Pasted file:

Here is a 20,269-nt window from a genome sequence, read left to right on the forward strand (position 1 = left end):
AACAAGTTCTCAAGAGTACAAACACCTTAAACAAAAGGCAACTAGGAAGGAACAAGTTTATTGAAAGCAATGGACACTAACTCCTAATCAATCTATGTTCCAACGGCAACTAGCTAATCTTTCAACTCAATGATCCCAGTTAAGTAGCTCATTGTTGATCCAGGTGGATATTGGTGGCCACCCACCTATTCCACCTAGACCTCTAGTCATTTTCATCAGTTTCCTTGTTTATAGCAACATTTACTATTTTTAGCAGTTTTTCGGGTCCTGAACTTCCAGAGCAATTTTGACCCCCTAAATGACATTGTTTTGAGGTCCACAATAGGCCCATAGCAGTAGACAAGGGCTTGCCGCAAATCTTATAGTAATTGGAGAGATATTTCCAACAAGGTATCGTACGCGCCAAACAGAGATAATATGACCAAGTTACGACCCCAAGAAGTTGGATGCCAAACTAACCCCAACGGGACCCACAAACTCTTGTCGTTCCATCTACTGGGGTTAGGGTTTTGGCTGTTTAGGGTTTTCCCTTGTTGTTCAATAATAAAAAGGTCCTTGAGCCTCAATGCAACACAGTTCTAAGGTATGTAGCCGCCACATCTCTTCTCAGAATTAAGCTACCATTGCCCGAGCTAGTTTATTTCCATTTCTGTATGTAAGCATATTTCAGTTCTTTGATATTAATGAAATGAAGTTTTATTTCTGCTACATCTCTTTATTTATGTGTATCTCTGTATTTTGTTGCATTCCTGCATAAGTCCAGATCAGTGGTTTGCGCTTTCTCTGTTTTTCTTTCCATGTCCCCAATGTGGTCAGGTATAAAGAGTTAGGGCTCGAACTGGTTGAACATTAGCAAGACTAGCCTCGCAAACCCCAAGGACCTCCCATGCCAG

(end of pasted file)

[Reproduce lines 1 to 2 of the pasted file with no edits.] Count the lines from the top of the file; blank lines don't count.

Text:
Here is a 20,269-nt window from a genome sequence, read left to right on the forward strand (position 1 = left end):
AACAAGTTCTCAAGAGTACAAACACCTTAAACAAAAGGCAACTAGGAAGGAACAAGTTTATTGAAAGCAATGGACACTAACTCCTAATCAATCTATGTTCCAACGGCAACTAGCTAATCTTTCAACTCAATGATCCCAGTTAAGTAGCTCATTGTTGATCCAGGTGGATATTGGTGGCCACCCACCTATTCCACCTAGACCTCTAGTCATTTTCATCAGTTTCCTTGTTTATAGCAACATTTACTATTTTTAGCAGTTTTTCGGGTCCTGAACTTCCAGAGCAATTTTGACCCCCTAAATGACATTGTTTTGAGGTCCACAATAGGCCCATAGCAGTAGACAAGGGCTTGCCGCAAATCTTATAGTAATTGGAGAGATATTTCCAACAAGGTATCGTACGCGCCAAACAGAGATAATATGACCAAGTTACGACCCCAAGAAGTTGGATGCCAAACTAACCCCAACGGGACCCACAAACTCTTGTCGTTCCATCTACTGGGGTTAGGGTTTTGGCTGTTTAGGGTTTTCCCTTGTTGTTCAATAATAAAAAGGTCCTTGAGCCTCAATGCAACACAGTTCTAAGGTATGTAGCCGCCACATCTCTTCTCAGAATTAAGCTACCATTGCCCGAGCTAGTTTATTTCCATTTCTGTATGTAAGCATATTTCAGTTCTTTGATATTAATGAAATGAAGTTTTATTTCTGCTACATCTCTTTATTTATGTGTATCTCTGTATTTTGTTGCATTCCTGCATAAGTCCAGATCAGTGGTTTGCGCTTTCTCTGTTTTTCTTTCCATGTCCCCAATGTGGTCAGGTATAAAGAGTTAGGGCTCGAACTGGTTGAACATTAGCAAGACTAGCCTCGCAAACCCCAAGGACCTCCCATGCCAG